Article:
Wind and water are the architects
Windmills, tulips and Delft Blue: these are a few of our favorite things and they’re seen as quintessentially Dutch by the rest of the world. While these things are rightfully iconic, there’s so much more to Dutch heritage. Art, architecture, and even urban planning are an expression of the Dutch creative spirit. Past and present: our heritage continues to influence our modern culture.
Our ongoing battle against the elements is a key theme. Water and wind have played a major role in the creation and growth of our country. From the Delta Works to Amsterdam’s canals and from the reclamation of the Zuiderzee to the charming Kinderdijk windmills: the Netherlands is a country of wind and water.
Windmills and water works
Throughout history, the Dutch have utilized the elements to shape our country. As early as the 12th century, we used windmills to harness the power of water, such as those at Kinderdijk and De Beemster which are on the UNESCO World Heritage list. Mills produced flour and other goods, while their pumps controlled the water levels.
Did you know that large areas in the Netherlands are actually below sea level? In Dutch, NAP stands for Normaal Amsterdams Peil (normal Amsterdam level), which measures the average elevation of land and water relative to sea level. If land is below NAP, it means that large areas of land would be underwater unless we use locks, dikes, dams, etc. to keep the water at bay.
A large part of the Netherlands is below sea level.
That is precisely why we are so skilled at water management. In fact, it was our mastery of our water infrastructure that allowed us to become a powerful trading nation.
With the construction of the Water Lines (also UNESCO World Heritage Sites) and the impressive Delta and Zuiderzee Works, the Netherlands firmly established itself as a world leader in water management. It should come as no surprise that our current monarch, King Willem-Alexander, studied water management.
Take a pick from our diverse heritage
Cheese and other trades
The wealth of this period is still reflected in the stately mansions built along Amsterdam’s Canals and in cities like Haarlem, Leiden, and Dordrecht. You can also see it in the paintings by Dutch masters such as Rembrandt and Vermeer and the wonderful inventions of scientists such as Christiaan Huygens.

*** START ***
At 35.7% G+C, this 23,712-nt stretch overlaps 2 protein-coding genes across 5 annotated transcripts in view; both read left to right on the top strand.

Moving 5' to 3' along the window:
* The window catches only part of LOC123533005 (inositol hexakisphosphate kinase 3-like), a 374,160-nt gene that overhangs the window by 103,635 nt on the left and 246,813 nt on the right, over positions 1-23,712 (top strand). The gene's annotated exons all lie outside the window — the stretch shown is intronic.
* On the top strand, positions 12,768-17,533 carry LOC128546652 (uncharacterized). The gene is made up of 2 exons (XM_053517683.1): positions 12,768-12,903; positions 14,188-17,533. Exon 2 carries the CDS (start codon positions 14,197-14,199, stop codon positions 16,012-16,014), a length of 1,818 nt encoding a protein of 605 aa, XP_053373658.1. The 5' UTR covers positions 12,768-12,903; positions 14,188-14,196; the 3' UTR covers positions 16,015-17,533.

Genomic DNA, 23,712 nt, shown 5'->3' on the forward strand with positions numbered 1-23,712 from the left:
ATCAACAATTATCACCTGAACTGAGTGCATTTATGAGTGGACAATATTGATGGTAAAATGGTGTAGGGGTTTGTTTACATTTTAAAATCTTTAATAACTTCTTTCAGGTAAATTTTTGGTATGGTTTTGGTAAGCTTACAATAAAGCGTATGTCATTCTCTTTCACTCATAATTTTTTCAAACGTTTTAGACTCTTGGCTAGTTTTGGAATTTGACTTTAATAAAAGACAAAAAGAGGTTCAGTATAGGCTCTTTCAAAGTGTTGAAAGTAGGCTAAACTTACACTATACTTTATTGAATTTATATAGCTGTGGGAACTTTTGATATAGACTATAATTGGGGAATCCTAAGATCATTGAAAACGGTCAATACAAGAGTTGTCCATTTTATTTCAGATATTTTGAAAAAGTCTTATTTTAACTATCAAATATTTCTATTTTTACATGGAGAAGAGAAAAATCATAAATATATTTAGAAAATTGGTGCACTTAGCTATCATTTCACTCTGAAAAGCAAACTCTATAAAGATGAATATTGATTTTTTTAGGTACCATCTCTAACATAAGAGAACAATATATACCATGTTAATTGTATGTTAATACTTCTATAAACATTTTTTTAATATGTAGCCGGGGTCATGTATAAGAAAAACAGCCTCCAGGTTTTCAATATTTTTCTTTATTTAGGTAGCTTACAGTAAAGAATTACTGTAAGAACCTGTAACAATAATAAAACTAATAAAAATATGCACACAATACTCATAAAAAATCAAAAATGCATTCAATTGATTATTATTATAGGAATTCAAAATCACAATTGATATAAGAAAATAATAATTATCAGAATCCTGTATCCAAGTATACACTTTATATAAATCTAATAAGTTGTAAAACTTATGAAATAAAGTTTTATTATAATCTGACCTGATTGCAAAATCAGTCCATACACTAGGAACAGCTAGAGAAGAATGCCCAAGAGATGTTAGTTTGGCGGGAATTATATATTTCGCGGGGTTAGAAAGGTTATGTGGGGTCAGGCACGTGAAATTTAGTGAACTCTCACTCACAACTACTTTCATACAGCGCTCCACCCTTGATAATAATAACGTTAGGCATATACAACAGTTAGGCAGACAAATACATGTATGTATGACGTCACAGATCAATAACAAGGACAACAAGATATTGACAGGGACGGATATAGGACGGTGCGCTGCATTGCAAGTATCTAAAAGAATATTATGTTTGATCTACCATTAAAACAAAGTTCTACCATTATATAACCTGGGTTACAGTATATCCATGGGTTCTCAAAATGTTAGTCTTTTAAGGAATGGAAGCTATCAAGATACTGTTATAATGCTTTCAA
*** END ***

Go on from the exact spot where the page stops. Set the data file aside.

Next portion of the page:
It should be noted that this era is also defined by colonialism and slavery, which is why there is increasing reluctance to refer to it as the Dutch Golden Age. Fortunately, these topics are discussed openly nowadays and many museums dedicate entire sections to these dark pages of our history.
The Alkmaar Cheese Market. Then and now.
Traders and Tulips
Nowadays, the Netherlands is the largest producer and exporter of tulips. You can find amazingly beautiful and colorful bulb fields in several places in our country. The most famous 'bulb region' is located behind the North Sea dunes between the cities of Leiden and Den Helder.
Every spring, millions of these iconic flowers color our land and confirm our reputation as the flower shop of the world.
Read all about the bulb region
The bulb region in pictures
Art for the eyes and ears
The Netherlands is well-known for its many talented artists – past and present. Artists such as Rembrandt van Rijn, Vincent van Gogh, and Johannes Vermeer are considered all-time greats in the art of painting, and Gerrit Rietveld and Marcel Wanders enjoy global fame for their designs. Who hasn’t heard of the Rietveld Chair?
The development of our painting culture came about during the Dutch Era when rich people began to appreciate paintings as a way to show off their wealth. This led to more than 1,500 works by world-famous painters in less than a century. Thanks to this explosion of talent and creativity, museums like the Rijksmuseum in Amsterdam and the Utrecht Centraal Museum are now able to house extensive exhibitions on various themes.
Contemporary art also flourishes in the Netherlands: our country is brimming with art galleries, often in striking locations. Examples include the experimental platform De Huidenclub, located in an old tannery in Rotterdam, and culture house Het HEM, which is housed in a former bullet factory in Zaandam. Visit the award-winning Street Museum in Amsterdam for the ultimate graffiti and street art.
Each mural has a link to its location, to the city, the present, the future or the past.
Music has been one of the Netherlands' major cultural exports for years. The Amsterdam Dance Event (ADE) alone attracts hundreds of thousands of visitors, and with major stars such as our very own Martin Garrix, Armin van Buuren and Hardwell, there is no shortage of talented DJs.